The Red Planet is heading towards an unusually close approach to Earth on October 6 and will be visible throughout October and November.
Mars is the fourth planet from the sun and the second smallest planet in the Solar System, being larger than only Mercury, and will be visible as it appears very close to the moon in the night sky.
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The full moon was visible last night which also makes it easier to catch sight of Mars. For the Northern Hemisphere, this full moon counts as our Harvest Moon, which is the full moon nearest the September equinox, and the first full moon of autumn.
This evening, when looking near the moon, you’ll be able to see what appears to be a red star to the east of the moon – but it isn’t a star.
It’s the red planet Mars, which is reaching its once in two years opposition in our sky.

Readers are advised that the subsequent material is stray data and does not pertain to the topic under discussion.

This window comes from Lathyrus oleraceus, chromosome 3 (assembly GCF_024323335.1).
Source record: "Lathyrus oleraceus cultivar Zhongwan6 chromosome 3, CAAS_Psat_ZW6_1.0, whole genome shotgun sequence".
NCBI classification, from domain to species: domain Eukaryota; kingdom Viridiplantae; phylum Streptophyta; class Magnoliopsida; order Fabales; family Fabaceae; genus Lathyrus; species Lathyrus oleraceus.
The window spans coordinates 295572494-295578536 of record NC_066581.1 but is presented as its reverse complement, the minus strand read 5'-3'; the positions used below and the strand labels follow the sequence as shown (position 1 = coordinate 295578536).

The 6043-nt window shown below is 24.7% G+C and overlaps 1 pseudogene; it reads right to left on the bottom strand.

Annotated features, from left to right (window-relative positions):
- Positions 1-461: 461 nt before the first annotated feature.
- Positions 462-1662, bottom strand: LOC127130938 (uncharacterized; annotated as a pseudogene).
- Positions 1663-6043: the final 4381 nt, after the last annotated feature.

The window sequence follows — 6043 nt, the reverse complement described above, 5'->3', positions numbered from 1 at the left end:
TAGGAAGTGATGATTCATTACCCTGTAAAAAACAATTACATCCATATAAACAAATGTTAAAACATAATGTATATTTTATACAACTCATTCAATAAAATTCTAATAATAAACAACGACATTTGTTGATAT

Mars will reach opposition on October 13, which is the moment when the sun, Earth and Mars form a straight line in space.
When a planet reaches opposition, it lies exactly opposite from the sun in Earth’s sky and rises at sunset, reaches its highest point in the sky at midnight before setting at sunrise.
To see it, look for an object that appears as a bright red “star” low in the eastern sky, providing it’s a clear evening where you live.
When it gets dark, you should be able to see a fiery source of orange light to the east of the moon – and that’s Mars.
The planet will be visible in the night skies throughout October and even into November, meaning there’s plenty of opportunities to see it.
Despite being dubbed the Red Planet, Mars is actually a yellowish orange in colour and now is an ideal time to appreciate its true shade.
The brightness is caused by the planet being at its closest point to Earth along its multi-million mile orbit around the sun.
Mars remains a far distance away though the planet will pass within 40 million miles of Earth.
The full moon may have an effect on Mars’ brightness, but it should still be visible for those eager to catch a glimpse of the planet.
Mars, Sky, Full moon
World news – GB – Mars will be visible tonight and here’s how to see it